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I Need A Wife

by Kelly Sullivan on 1/10/2012 3:22:35 PM

This post is by guest author, Kelly Sullivan.  This article has been edited and published with the author's permission. You should submit an article and share your views as a guest author by clicking here. We've promoted this post to feature status because it provides great value to the FineArtViews community.  If you want your blog posts listed in the FineArtViews newsletter with the possibility of being republished to our 16,000+ subscribers, consider blogging with FASO Artist Websites.  This author's views are entirely her own and may not always reflect the views of BoldBrush, Inc.

 

I need a wife. But I am one. In there lies a predicament.  I don’t want a modern wife, a liberated one with her own goals … like me. I want the other kind, like the ones from the fifties who freshen up before you arrive home, mix you a cocktail, clean the house, make dinner – and manage all of the small business details of your artistic career. 

 

OK, I really just want one who will manage all of the small business details of my artistic career. 

 

Striving to be a better painter takes continual ‘work’ if I can call it that. It takes time. And the better you get, the more you want to put out there so that it is seen, and it sells, and it grows. Unless you are ‘kept’, you need to feed your pigment habit, as well as your family. This forces either economic success or an alternative income. If those are my options, well... there is no option.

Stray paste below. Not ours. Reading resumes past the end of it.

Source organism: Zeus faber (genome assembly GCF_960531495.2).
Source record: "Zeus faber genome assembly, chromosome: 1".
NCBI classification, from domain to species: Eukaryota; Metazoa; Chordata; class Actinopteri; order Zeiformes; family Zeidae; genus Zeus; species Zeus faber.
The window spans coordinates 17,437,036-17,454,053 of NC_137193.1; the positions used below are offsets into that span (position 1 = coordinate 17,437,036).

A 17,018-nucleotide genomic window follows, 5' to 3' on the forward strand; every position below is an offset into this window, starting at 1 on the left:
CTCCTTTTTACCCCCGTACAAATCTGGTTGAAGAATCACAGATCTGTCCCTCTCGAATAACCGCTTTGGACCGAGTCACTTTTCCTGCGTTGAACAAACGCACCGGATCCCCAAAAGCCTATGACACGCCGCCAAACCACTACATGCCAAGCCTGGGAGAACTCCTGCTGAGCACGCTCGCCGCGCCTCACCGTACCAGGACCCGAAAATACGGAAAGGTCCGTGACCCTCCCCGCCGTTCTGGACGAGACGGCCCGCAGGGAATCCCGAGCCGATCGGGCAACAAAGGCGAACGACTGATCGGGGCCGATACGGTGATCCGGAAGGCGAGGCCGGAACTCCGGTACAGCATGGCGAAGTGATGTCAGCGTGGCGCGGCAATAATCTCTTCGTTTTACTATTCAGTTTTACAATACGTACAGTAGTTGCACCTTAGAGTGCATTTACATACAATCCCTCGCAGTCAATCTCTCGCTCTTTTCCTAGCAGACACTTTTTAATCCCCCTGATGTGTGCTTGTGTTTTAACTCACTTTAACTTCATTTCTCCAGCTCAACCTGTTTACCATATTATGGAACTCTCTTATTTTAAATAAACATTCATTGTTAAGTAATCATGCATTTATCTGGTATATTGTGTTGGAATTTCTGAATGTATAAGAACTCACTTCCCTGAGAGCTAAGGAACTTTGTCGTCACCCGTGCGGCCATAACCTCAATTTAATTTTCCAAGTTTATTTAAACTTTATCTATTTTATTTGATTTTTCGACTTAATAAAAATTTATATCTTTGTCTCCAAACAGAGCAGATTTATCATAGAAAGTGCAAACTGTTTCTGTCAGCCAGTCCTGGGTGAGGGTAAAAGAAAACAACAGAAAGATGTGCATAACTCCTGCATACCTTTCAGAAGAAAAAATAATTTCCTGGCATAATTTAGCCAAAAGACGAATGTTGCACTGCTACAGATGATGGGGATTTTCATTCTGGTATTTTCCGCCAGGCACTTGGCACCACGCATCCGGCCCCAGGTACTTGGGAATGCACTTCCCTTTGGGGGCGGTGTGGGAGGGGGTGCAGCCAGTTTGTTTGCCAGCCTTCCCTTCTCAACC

I’m fortunate. I stumbled into a nice career of finger painting (believe it or not). I've managed to create an income as an artist, though my tactics were far from traditional. My success depended as much on my ability to produce a proposal as it did the art I created on site. The balance of business and art were equally weighted, no doubt about it. As the years move on, I’ve become more and more dedicated to classical art and the study of it.  All I’ve ever wanted was to be an artist, surrounded by peers, making a difference in the world.  My vision has become more focused, and my dedication and passion for it has not wavered.

 

But all the tenacity in the world doesn’t change the fact that if art is to be your business, there is business to be done. There is as much going on behind the easel as there is in front of it: web sites, blogs, shows, frames, marketing, client contact, press releases, finance and taxes.  It is almost too much for one creative mind to absorb, let alone accomplish. Complicating the issue is that the more time I spend in front of my easel, the less time I want to spend at my desk. But it seems that their demands for attention coincide. One without the other is only half the recipe, and your cake will flop – unless, of course, you have a good wife.

 

Then perhaps it will show up well frosted.  

 

------------------------------------------------------------------